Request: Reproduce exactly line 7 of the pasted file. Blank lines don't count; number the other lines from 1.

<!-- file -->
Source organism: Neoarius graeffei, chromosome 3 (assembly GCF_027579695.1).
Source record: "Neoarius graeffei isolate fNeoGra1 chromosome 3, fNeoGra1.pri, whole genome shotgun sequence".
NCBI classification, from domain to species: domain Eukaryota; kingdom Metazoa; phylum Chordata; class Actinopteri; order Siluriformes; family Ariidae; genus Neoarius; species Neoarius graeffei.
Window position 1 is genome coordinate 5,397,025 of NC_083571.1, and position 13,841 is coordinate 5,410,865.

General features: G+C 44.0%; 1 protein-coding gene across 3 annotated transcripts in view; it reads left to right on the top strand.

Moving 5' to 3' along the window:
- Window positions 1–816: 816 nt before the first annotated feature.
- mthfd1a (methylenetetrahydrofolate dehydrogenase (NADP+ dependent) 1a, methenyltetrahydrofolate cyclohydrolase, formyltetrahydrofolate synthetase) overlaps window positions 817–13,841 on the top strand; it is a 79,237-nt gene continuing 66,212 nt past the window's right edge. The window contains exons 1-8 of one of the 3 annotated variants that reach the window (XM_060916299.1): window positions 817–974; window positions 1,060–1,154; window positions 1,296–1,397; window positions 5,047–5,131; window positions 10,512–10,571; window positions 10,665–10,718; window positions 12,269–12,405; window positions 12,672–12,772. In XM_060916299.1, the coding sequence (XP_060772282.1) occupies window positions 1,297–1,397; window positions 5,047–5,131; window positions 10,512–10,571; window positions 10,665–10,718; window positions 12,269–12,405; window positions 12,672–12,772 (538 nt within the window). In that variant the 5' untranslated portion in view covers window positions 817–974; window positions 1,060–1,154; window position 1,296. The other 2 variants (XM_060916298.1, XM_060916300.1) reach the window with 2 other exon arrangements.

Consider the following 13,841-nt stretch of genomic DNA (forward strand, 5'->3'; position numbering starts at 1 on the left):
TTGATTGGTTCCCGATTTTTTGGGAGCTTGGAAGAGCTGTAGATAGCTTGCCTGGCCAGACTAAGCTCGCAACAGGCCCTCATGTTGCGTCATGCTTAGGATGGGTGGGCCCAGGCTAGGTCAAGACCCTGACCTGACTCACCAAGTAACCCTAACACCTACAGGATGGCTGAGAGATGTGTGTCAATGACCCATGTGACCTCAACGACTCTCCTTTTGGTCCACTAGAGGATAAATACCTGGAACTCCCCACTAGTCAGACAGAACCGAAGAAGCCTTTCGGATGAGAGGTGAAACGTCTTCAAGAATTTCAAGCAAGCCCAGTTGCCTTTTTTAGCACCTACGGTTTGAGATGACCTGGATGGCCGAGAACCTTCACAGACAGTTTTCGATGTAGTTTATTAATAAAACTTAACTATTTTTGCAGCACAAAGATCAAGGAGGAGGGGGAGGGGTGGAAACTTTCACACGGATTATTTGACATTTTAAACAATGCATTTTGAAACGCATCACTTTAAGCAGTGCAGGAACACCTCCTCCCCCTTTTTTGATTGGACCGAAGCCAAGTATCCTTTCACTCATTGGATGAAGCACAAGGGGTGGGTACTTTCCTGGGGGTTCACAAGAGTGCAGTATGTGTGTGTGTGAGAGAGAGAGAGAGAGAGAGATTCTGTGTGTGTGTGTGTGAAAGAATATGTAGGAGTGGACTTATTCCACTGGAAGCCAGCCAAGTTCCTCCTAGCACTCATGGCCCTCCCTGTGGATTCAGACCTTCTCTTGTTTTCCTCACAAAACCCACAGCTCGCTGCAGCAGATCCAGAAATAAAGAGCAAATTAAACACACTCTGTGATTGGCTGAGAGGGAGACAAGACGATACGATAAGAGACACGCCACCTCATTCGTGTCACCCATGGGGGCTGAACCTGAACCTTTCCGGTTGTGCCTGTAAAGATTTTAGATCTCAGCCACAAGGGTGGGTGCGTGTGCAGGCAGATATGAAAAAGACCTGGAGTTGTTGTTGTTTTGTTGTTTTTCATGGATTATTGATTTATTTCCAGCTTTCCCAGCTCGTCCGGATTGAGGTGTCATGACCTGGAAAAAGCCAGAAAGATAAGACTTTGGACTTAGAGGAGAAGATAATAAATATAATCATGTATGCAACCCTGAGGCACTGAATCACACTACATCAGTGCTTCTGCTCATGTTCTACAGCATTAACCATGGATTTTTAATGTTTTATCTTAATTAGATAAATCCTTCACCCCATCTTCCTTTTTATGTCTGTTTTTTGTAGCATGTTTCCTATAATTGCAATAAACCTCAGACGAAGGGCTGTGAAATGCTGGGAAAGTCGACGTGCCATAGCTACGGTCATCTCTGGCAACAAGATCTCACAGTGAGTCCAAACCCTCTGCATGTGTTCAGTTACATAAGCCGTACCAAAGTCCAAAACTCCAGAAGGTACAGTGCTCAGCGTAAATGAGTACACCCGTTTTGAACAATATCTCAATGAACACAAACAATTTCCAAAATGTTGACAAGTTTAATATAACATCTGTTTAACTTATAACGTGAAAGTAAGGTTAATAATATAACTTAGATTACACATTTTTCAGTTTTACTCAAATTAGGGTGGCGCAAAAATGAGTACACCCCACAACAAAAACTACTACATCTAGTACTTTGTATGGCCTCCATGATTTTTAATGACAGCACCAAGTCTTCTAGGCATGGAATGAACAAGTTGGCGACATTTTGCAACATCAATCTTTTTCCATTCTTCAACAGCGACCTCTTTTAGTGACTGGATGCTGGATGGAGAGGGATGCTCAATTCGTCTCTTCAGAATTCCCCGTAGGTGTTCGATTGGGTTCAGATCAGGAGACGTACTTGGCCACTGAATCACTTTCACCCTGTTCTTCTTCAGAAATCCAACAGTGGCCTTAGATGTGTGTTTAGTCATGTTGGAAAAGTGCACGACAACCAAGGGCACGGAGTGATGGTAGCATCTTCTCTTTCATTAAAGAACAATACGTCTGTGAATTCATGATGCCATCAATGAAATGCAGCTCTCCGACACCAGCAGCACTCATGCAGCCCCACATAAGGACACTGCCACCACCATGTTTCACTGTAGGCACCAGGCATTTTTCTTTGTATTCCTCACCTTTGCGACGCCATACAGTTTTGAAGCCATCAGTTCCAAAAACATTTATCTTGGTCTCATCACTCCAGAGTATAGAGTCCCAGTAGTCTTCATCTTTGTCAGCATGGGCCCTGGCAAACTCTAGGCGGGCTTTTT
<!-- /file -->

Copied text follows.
- Window positions 1–816: 816 nt before the first annotated feature.